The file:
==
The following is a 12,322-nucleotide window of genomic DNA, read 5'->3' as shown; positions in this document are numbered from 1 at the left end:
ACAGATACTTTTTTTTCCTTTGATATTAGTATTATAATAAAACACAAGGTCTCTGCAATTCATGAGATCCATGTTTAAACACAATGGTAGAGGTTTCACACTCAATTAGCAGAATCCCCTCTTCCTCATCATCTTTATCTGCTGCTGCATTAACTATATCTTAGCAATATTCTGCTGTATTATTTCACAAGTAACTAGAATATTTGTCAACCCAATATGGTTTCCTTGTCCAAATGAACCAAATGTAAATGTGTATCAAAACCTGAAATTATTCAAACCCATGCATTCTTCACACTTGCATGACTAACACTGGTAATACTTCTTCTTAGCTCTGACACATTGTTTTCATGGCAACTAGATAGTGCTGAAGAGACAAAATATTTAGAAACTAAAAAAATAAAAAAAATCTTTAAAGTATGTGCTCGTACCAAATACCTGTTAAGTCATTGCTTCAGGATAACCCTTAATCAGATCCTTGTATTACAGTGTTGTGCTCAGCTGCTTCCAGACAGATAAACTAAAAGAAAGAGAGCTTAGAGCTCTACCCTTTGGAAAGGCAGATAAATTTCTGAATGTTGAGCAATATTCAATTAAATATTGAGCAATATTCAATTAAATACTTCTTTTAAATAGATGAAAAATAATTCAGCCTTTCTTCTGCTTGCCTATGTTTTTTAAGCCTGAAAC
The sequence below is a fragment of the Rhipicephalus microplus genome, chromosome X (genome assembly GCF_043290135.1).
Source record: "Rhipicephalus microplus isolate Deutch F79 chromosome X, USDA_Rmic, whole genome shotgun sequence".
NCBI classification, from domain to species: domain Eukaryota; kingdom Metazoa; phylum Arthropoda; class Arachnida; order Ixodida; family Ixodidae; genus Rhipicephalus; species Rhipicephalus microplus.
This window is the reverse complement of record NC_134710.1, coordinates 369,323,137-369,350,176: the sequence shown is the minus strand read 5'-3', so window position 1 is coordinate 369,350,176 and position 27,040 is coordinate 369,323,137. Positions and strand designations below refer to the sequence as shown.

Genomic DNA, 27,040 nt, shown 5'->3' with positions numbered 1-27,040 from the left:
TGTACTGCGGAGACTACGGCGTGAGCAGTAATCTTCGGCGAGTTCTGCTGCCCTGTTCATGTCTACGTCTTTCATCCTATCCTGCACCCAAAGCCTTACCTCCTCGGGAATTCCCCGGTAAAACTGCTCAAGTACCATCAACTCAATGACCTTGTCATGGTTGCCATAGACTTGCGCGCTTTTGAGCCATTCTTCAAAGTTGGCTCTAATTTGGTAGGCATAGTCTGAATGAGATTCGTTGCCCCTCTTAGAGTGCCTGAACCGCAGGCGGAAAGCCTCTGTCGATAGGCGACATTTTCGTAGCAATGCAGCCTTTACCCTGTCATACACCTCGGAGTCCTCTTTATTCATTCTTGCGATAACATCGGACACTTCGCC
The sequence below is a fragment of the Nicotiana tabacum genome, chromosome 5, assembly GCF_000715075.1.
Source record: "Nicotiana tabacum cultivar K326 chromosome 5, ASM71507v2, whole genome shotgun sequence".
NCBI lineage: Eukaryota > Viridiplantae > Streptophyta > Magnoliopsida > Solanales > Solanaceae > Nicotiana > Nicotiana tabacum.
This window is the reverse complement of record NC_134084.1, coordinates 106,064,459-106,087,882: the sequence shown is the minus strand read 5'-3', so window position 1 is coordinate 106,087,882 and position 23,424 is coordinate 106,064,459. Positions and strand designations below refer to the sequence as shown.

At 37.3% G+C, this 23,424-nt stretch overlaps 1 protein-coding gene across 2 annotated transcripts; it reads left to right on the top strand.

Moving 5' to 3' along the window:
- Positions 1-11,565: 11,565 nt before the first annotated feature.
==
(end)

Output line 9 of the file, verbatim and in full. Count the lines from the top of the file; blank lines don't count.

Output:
The sequence below is a fragment of the Nicotiana tabacum genome, chromosome 5, assembly GCF_000715075.1.